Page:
Empire Falls is not about Miles, though. He is merely the “enabler” of the novel’s action, which occurs because his presence testifies to the reality of grace. One day, for example, he decides to scrape the old paint off the south face of St. Cat’s, even though he has only about an hour’s worth of painting left on the west face. It is, he decides, “more satisfying to be peeling something away, creating ugliness before restoring beauty.” (That’s also the history of the town in a phrase, come to think of it.) After scraping the entire wall, Miles climbs the ladder to the steeple as darkness falls:He’d felt strangely serene on the ladder, reaching farther and farther out to where the paint had bubbled and cracked. Even as he moved up and out, he felt the opposite sensation, as if he progressing down and in, through the protective paint and into the soft wood. A powerful and dangerous illusion, he knew, though he couldn’t shake the feeling that if for some reason he were to step off the ladder, he wouldn’t tumble to the ground but step onto the side of the church, as if its pull had supplanted gravity.The illusion is powerful and dangerous only because Miles does not inhabit a supernatural matrix. The real world, though, contains the certainty of grace, a feeling stronger than gravity. Its operations lead Miles down and in, scraping away lies and misperceptions to get to the truth. He scrapes away, convinced that the world, stripped bare of its cracks and bubbles, will be restored to its original beauty.

Few other American writers, living or dead, have believed as strongly as Richard Russo that the ordinary things of this world, perceived in their ordinariness, are worthy of close attention and perhaps are even redemptive.

6 comments:

R. T. said...

Thank you for the thoughtful analysis of Russo's novel. As a thoroughly committed Flannery O'Connor enthusiast, I had never given much thought to Russo in terms of either being a Catholic novelist or being someone who compares favorably with O'Connor (and Percy and Horgan). Now, however, I must take a close look at EMPIRE FALLS, which I had previously overlooked, and do so by building upon the perspectives you have generously offered. Again, thanks.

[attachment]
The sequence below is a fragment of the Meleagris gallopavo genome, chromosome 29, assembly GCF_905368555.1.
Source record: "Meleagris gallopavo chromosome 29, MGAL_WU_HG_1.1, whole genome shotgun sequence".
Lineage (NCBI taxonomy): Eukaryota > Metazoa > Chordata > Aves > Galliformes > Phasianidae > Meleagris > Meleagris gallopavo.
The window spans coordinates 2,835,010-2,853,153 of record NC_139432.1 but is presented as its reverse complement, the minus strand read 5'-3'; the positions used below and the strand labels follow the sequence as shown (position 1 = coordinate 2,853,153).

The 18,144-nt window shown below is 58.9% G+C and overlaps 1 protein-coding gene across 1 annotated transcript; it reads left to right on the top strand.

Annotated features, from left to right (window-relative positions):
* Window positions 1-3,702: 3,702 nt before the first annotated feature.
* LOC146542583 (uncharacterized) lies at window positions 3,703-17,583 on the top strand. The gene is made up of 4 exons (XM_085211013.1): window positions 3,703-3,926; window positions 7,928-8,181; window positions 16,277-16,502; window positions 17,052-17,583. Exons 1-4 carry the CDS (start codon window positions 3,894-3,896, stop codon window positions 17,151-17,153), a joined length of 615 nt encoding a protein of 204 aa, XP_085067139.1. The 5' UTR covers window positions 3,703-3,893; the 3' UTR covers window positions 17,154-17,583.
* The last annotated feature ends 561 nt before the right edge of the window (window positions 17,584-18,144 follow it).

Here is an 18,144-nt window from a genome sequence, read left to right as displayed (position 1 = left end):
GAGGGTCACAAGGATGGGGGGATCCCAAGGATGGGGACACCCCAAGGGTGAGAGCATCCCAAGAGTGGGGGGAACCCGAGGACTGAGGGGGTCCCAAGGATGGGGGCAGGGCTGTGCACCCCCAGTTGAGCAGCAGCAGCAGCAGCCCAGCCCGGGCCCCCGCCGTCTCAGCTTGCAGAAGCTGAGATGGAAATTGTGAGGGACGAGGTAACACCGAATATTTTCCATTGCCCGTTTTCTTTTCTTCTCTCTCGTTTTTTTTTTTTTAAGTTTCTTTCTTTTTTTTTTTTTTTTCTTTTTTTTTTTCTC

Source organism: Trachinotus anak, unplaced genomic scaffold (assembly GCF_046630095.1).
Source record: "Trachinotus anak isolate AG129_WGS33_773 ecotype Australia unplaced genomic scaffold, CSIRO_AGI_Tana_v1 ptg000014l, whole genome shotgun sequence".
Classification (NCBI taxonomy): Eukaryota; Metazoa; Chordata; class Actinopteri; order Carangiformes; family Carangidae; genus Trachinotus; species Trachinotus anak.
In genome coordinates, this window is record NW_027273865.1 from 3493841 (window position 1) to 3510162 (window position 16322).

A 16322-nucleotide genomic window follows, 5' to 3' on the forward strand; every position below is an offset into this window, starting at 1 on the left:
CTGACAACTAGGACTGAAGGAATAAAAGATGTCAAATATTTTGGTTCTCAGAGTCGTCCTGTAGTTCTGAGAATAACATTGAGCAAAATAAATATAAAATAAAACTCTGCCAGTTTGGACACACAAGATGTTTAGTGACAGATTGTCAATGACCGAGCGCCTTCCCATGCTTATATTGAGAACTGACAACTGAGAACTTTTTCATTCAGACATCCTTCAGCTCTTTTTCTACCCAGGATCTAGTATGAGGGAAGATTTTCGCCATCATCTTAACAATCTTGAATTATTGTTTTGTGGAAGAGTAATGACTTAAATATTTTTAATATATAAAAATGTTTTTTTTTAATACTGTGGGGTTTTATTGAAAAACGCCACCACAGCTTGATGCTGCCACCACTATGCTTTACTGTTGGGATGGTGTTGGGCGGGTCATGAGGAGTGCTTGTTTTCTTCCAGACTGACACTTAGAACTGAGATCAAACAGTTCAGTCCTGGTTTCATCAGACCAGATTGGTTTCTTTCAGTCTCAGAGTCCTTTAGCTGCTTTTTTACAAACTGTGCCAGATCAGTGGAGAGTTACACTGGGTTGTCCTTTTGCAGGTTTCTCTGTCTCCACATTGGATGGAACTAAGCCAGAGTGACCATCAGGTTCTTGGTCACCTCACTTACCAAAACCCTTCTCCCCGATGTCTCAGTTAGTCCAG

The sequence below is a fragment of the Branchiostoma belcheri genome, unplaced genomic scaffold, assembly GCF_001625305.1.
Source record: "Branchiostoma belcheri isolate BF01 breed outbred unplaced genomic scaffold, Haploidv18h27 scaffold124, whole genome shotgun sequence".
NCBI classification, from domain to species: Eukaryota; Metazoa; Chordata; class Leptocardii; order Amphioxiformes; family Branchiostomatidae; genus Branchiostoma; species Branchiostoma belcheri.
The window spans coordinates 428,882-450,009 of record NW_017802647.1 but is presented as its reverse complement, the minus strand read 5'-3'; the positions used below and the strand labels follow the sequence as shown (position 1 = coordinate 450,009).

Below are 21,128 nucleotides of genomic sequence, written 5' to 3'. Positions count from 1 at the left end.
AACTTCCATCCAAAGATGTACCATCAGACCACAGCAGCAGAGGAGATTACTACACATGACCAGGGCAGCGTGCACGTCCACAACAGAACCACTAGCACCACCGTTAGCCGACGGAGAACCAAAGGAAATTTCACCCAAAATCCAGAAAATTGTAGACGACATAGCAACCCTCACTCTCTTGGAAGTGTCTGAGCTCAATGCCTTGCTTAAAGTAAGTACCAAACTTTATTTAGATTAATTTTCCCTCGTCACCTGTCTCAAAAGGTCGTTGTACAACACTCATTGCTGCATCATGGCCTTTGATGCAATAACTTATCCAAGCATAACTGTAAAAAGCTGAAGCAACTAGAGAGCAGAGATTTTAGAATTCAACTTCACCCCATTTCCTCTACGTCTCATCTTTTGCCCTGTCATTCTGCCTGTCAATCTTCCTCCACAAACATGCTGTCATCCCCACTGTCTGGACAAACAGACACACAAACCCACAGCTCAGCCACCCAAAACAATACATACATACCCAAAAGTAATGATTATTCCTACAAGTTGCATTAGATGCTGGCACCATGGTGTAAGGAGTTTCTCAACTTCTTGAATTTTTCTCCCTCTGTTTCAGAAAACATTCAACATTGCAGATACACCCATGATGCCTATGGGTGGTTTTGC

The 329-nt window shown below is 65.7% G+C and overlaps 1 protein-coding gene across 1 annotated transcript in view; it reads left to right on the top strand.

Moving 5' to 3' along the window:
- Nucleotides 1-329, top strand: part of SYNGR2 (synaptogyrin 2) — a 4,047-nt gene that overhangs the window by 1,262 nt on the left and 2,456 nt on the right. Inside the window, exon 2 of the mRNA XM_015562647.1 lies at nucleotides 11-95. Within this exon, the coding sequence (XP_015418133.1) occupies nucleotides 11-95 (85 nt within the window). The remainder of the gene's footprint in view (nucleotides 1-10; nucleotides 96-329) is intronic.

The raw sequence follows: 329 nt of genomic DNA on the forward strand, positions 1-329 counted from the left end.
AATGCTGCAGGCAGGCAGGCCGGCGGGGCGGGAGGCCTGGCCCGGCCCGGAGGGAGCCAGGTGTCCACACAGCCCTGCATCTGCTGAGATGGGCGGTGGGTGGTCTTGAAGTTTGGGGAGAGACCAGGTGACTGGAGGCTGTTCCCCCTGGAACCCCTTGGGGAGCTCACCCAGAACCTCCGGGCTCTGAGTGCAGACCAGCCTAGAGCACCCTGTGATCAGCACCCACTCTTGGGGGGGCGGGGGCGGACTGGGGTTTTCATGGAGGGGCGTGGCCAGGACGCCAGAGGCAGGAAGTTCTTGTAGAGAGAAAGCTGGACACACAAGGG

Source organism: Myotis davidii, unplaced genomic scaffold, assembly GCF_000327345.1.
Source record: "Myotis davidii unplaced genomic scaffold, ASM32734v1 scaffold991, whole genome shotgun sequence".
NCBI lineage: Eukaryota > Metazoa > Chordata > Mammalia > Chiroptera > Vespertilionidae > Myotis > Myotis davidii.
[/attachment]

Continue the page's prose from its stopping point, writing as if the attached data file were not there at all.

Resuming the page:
David Murdoch said...

That's very interesting, and somewhat observant of you to pick out perhaps.

I don't know if he could really be called a catholic novelist if he no longer practices, although there may catholic themes in his style, just as one could find in the works of philosophers, artists and other people who may have transferred their experiences in faith into the work... sometimes even unwittingly.

God Bless,

D. G. Myers said...

David,

Thanks for the comment. As I say, I have no qualifications to determine whether someone can really be called a Catholic novelist, but speaking as an Orthodox Jew—for whom the word observant means “practicing,” by the way—whether a writer is observant is irrelevant to determining whether he is a Jewish writer.

For me the question would be whether he is aware of the Jewish tradition in which he seeks to insert himself, or whether he participates in the Jewish dialogue. On both those scores, Russo would seem to qualify as a Catholic novelist—at least to this respectful outsider.

Stephen said...

so what makes this a canon-worthy novel exactly? i get that you like that russo is a realist and that he writes about small towns and that he's Catholic and reverent. but what makes it a good piece of writing. you make no claim for the quality of the prose, apart from the included excerpts, which are underwhelming to say the least. it's great because of his themes? it's great because of the identity of the author (conservatives can do that too, huh)? so what's good about it?

D. G. Myers said...

What’s a canon?

Perhaps it is best, when reading something, to ask of it only what it sets out to provide. I was pretty clear what I was trying to do here: namely, to “glance at” the novel’s Catholicism.

Sorry that doesn’t do it for you. You should probably ignore my review of Tim Winton’s Breath too, then.

What makes Empire Falls good? I dunno. Notable images of virtues, vices, or what else, with that delightful teaching?